(US, 1930– )
Barth's extravagant fiction has been much influenced by his career as a teacher of English and creative writing, mostly at Johns Hopkins University, and by oriental and medieval tale cycles. His works are usually lengthy and elaborate exercises in story-telling or pastiches of genres—the historical novel, science fiction, the novel in letters. Easily his best-known and most approachable novel is The Sot-Weed Factor (1960), a mock-picaresque tale of the seventeenth-century poet Ebenezer Cooke's journey to Maryland to claim his estate; amid language games, numerous bawdy characters and incidents occur. Lost in the Funhouse (1968), a classic of experimental writing, consists of games-playing stories, some hinting at autobiography, others with wildly various narrators. Letters (1980) takes the form of correspondence between characters in Barth's previous books and the author himself.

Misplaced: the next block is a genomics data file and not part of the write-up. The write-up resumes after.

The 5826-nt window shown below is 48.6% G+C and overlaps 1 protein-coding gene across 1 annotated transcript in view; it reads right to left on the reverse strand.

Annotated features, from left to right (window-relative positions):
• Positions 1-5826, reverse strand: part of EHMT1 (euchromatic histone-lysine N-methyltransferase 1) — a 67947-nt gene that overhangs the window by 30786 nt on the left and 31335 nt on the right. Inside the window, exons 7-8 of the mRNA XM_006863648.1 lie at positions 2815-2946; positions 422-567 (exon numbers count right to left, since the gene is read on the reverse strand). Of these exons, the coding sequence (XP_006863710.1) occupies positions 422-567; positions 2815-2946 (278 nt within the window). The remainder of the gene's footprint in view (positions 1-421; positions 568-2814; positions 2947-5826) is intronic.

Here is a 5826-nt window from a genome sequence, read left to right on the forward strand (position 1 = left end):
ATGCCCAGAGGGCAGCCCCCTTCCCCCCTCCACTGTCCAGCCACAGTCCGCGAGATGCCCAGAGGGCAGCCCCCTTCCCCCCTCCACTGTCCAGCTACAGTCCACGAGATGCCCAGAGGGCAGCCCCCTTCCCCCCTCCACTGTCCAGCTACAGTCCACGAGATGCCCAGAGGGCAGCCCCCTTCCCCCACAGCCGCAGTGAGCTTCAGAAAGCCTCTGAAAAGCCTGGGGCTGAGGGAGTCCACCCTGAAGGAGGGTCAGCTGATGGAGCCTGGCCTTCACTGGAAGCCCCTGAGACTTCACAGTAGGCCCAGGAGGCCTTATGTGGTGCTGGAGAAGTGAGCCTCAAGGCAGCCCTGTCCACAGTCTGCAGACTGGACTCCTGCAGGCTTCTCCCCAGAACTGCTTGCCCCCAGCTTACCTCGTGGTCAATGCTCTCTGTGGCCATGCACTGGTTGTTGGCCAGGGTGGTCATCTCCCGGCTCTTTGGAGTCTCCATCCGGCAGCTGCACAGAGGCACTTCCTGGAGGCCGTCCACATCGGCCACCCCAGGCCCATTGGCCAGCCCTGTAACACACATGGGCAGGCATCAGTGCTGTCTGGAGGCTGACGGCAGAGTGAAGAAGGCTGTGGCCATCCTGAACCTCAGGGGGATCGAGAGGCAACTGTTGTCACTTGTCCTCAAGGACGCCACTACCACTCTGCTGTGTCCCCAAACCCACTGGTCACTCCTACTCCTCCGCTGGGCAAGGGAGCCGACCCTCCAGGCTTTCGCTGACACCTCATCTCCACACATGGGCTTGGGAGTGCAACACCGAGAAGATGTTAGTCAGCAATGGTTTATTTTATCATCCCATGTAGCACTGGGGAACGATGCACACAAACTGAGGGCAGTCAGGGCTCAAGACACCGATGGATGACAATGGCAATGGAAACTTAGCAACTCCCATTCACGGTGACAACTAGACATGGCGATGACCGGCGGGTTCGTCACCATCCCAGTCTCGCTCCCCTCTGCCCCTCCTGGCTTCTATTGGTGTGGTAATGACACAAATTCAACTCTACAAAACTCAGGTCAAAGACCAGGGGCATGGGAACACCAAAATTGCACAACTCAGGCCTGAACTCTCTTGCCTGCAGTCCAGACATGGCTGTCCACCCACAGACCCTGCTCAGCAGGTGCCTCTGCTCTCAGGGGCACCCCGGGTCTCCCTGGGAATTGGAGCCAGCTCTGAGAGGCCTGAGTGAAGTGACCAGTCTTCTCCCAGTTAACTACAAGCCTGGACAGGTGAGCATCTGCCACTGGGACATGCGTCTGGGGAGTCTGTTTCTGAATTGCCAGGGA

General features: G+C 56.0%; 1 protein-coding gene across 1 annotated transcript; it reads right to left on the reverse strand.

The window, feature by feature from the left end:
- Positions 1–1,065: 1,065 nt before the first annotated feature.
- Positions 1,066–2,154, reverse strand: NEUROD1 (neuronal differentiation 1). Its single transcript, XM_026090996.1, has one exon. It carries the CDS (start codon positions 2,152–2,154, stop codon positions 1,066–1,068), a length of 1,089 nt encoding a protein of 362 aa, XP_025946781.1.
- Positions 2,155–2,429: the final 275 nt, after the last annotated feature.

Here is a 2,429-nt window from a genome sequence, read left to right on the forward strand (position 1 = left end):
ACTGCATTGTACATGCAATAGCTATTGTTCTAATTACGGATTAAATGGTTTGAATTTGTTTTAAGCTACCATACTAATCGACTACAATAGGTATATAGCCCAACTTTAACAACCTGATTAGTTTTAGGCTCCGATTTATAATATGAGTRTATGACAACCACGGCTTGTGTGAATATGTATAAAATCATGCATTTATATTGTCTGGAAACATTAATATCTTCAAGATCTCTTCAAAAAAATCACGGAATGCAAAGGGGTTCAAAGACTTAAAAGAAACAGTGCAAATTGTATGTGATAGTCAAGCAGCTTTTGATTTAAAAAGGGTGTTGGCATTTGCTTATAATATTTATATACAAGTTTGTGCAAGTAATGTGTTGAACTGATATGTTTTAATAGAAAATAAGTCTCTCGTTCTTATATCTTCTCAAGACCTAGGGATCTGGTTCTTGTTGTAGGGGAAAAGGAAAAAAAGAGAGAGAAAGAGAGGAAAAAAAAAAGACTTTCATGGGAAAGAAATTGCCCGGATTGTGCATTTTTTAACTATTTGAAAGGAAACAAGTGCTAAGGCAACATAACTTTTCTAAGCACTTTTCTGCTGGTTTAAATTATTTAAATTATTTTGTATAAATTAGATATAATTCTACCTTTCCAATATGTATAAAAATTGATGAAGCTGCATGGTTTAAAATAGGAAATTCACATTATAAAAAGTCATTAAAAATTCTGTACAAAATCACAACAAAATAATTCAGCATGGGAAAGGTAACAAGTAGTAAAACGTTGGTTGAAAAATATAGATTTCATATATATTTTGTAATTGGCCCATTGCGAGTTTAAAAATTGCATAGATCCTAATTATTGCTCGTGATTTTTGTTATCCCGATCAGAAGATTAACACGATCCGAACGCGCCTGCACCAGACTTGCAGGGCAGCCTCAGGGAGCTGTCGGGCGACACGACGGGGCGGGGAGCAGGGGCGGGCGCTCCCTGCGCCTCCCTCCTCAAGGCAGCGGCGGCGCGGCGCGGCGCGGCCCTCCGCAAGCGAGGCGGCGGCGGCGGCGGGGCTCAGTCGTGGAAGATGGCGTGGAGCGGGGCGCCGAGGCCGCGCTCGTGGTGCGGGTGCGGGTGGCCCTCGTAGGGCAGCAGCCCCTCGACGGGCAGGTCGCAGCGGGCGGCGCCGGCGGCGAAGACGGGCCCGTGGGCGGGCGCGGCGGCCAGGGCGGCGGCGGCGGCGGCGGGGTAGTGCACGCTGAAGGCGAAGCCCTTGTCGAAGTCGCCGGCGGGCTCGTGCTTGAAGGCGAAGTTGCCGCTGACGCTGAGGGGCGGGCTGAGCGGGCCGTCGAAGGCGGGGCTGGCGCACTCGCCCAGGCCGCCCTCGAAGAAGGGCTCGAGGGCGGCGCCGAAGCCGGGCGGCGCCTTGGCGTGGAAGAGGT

Laurence Sterne, Thomas Pynchon JS